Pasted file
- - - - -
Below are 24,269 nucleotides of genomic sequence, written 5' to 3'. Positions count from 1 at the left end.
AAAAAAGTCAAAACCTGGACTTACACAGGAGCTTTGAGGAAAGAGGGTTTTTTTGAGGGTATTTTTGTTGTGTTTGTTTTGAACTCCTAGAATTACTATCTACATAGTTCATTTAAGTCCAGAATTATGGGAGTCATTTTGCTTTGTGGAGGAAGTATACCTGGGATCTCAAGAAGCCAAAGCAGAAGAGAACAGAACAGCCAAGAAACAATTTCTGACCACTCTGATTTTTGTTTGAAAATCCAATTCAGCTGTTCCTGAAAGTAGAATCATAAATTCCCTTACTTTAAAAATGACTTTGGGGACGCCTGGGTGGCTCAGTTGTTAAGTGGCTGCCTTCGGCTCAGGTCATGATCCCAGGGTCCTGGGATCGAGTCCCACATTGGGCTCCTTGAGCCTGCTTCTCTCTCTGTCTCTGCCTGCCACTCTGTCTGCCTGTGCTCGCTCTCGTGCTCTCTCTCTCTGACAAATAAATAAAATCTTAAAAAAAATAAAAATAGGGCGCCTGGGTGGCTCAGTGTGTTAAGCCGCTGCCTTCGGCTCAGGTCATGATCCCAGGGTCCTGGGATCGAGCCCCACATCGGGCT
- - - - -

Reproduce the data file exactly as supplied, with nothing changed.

Below are 24,269 nucleotides of genomic sequence, written 5' to 3'. Positions count from 1 at the left end.
AAAAAAGTCAAAACCTGGACTTACACAGGAGCTTTGAGGAAAGAGGGTTTTTTTGAGGGTATTTTTGTTGTGTTTGTTTTGAACTCCTAGAATTACTATCTACATAGTTCATTTAAGTCCAGAATTATGGGAGTCATTTTGCTTTGTGGAGGAAGTATACCTGGGATCTCAAGAAGCCAAAGCAGAAGAGAACAGAACAGCCAAGAAACAATTTCTGACCACTCTGATTTTTGTTTGAAAATCCAATTCAGCTGTTCCTGAAAGTAGAATCATAAATTCCCTTACTTTAAAAATGACTTTGGGGACGCCTGGGTGGCTCAGTTGTTAAGTGGCTGCCTTCGGCTCAGGTCATGATCCCAGGGTCCTGGGATCGAGTCCCACATTGGGCTCCTTGAGCCTGCTTCTCTCTCTGTCTCTGCCTGCCACTCTGTCTGCCTGTGCTCGCTCTCGTGCTCTCTCTCTCTGACAAATAAATAAAATCTTAAAAAAAATAAAAATAGGGCGCCTGGGTGGCTCAGTGTGTTAAGCCGCTGCCTTCGGCTCAGGTCATGATCCCAGGGTCCTGGGATCGAGCCCCACATCGGGCT